Persistent Link:
http://hdl.handle.net/10150/289005
Title:
Historical/cultural ecology of the Tohono O'odham nation
Author:
Seivertson, Bruce Lynn
Issue Date:
1999
Publisher:
The University of Arizona.
Rights:
Copyright © is held by the author. Digital access to this material is made possible by the University Libraries, University of Arizona. Further transmission, reproduction or presentation (such as public display or performance) of protected items is prohibited except with permission of the author.
Abstract:
The Tohono O'odham and their predecessors have occupied southwestern Arizona and northern Mexico (Pimeria Alta) for thousands of years. During that time the physical environment as well as the occupants' cultural patterns changed. This historical geographic study chronicles that change. It starts 10,000 years ago with a brief description of the early environment and how the people survived, continues with a discussion of agricultural crop introduction from central Mexico, and is followed by the period of Spanish colonization and Mexican occupation. The majority of this study, however, focuses on the post 1824 period when contact between the United States and the O'odharn began. Prior to United States takeover the O'odham lifestyle, owing to their isolated position in the harsh, and Pimeria Alta and utilization of a policy of cultural/ecological opportunism, had changed little. However, during the twentieth century their lifestyle has undergone considerable modification. They have reached a point in time where their economic base has changed from subsistence farming to wage labor and finally to owners of profitable gaming casinos. Now they must decide if they are going to continue as a unique cultural unit or blend further with the dominant society.
Type:
text; Dissertation-Reproduction (electronic)
Keywords:
Anthropology, Cultural.; Geography.; Sociology, Ethnic and Racial Studies.
Degree Name:
Ph.D.
Degree Level:
doctoral
Degree Program:
Graduate College; Geography and Regional Development
Degree Grantor:
University of Arizona
Advisor:
Sell, James L.; Reeves, Richard W.

Full metadata record

DC FieldValue Language
dc.language.isoen_USen_US
dc.titleHistorical/cultural ecology of the Tohono O'odham nationen_US
dc.creatorSeivertson, Bruce Lynnen_US
dc.contributor.authorSeivertson, Bruce Lynnen_US
dc.date.issued1999en_US
dc.publisherThe University of Arizona.en_US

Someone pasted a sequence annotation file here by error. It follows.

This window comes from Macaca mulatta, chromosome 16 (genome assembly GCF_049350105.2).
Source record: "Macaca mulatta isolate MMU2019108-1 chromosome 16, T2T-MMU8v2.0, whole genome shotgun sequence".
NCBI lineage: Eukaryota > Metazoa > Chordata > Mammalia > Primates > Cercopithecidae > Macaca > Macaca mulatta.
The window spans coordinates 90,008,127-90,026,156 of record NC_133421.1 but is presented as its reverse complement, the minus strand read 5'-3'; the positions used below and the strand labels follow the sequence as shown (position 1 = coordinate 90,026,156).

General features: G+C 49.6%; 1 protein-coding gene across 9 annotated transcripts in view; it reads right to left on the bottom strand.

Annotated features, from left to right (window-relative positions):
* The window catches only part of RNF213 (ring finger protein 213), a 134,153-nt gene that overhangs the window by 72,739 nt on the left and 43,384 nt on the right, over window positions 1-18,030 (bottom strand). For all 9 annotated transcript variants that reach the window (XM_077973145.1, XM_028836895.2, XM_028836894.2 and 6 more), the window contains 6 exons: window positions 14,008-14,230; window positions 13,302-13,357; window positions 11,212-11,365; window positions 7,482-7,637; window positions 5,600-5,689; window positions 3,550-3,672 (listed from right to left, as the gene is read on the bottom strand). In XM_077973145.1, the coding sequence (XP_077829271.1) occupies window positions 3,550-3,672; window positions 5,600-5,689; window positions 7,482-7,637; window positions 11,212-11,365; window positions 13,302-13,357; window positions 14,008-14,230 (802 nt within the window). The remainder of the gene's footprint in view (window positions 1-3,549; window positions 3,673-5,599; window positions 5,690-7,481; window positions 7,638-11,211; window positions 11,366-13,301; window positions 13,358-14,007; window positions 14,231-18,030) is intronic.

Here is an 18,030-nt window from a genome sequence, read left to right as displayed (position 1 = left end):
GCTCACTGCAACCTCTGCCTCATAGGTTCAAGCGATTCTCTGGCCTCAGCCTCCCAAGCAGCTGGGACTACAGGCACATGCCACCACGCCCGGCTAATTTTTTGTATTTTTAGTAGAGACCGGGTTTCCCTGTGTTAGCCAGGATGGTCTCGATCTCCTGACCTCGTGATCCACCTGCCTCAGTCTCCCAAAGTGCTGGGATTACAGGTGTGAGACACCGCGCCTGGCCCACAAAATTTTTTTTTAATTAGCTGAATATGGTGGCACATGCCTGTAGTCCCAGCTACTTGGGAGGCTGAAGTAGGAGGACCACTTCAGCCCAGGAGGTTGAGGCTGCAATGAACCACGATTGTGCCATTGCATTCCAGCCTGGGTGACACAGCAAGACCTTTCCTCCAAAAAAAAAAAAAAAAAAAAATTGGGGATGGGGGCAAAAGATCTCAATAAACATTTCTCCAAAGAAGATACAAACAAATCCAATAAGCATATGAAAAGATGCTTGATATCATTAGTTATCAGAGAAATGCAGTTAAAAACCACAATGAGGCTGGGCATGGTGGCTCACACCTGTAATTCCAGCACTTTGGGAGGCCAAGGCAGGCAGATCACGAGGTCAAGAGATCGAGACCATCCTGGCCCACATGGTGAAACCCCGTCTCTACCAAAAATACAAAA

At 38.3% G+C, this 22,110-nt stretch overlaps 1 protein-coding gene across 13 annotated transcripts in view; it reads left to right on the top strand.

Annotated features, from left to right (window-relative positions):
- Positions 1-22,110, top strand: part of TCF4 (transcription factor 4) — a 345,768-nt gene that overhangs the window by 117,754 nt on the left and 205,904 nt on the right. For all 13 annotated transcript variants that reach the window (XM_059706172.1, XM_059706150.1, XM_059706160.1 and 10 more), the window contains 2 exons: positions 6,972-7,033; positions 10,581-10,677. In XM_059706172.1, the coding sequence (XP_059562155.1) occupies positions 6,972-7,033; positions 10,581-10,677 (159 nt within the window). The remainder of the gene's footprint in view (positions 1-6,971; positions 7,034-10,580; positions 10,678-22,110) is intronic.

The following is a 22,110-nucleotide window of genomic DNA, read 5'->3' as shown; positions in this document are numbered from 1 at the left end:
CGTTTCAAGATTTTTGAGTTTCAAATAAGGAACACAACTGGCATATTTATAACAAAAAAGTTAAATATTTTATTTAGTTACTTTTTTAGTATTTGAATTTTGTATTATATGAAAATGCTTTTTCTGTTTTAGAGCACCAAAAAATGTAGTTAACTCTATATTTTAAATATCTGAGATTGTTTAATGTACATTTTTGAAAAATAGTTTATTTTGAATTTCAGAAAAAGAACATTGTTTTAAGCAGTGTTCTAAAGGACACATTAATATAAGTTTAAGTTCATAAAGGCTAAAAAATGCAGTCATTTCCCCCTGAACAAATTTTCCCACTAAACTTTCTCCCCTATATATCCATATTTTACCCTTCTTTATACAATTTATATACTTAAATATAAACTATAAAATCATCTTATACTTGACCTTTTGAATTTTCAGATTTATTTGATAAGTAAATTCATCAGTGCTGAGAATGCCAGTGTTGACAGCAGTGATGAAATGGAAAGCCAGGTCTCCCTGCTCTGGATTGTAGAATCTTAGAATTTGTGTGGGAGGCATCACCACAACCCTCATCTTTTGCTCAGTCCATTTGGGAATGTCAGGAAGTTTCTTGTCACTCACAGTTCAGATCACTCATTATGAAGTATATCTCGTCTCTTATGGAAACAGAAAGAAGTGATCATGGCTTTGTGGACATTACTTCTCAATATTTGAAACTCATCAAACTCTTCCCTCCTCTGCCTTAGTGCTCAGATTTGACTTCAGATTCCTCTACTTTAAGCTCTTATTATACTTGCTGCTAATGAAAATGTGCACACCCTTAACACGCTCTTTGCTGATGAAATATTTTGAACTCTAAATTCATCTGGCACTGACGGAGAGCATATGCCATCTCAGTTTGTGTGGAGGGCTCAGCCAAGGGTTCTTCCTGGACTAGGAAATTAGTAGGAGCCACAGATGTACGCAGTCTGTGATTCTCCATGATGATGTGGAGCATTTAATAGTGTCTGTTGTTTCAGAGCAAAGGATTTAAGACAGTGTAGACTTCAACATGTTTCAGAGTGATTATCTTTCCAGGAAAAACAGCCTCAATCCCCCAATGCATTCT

dc.rightsCopyright © is held by the author. Digital access to this material is made possible by the University Libraries, University of Arizona. Further transmission, reproduction or presentation (such as public display or performance) of protected items is prohibited except with permission of the author.en_US
dc.description.abstractThe Tohono O'odham and their predecessors have occupied southwestern Arizona and northern Mexico (Pimeria Alta) for thousands of years. During that time the physical environment as well as the occupants' cultural patterns changed. This historical geographic study chronicles that change. It starts 10,000 years ago with a brief description of the early environment and how the people survived, continues with a discussion of agricultural crop introduction from central Mexico, and is followed by the period of Spanish colonization and Mexican occupation. The majority of this study, however, focuses on the post 1824 period when contact between the United States and the O'odharn began. Prior to United States takeover the O'odham lifestyle, owing to their isolated position in the harsh, and Pimeria Alta and utilization of a policy of cultural/ecological opportunism, had changed little. However, during the twentieth century their lifestyle has undergone considerable modification. They have reached a point in time where their economic base has changed from subsistence farming to wage labor and finally to owners of profitable gaming casinos. Now they must decide if they are going to continue as a unique cultural unit or blend further with the dominant society.en_US
dc.typetexten_US
dc.typeDissertation-Reproduction (electronic)en_US
dc.subjectAnthropology, Cultural.en_US
dc.subjectGeography.en_US
dc.subjectSociology, Ethnic and Racial Studies.en_US
thesis.degree.namePh.D.en_US
thesis.degree.leveldoctoralen_US
thesis.degree.disciplineGraduate Collegeen_US
thesis.degree.disciplineGeography and Regional Developmenten_US
thesis.degree.grantorUniversity of Arizonaen_US
dc.contributor.advisorSell, James L.en_US
dc.contributor.advisorReeves, Richard W.en_US
dc.identifier.proquest9946780en_US
dc.identifier.bibrecord.b3988840xen_US
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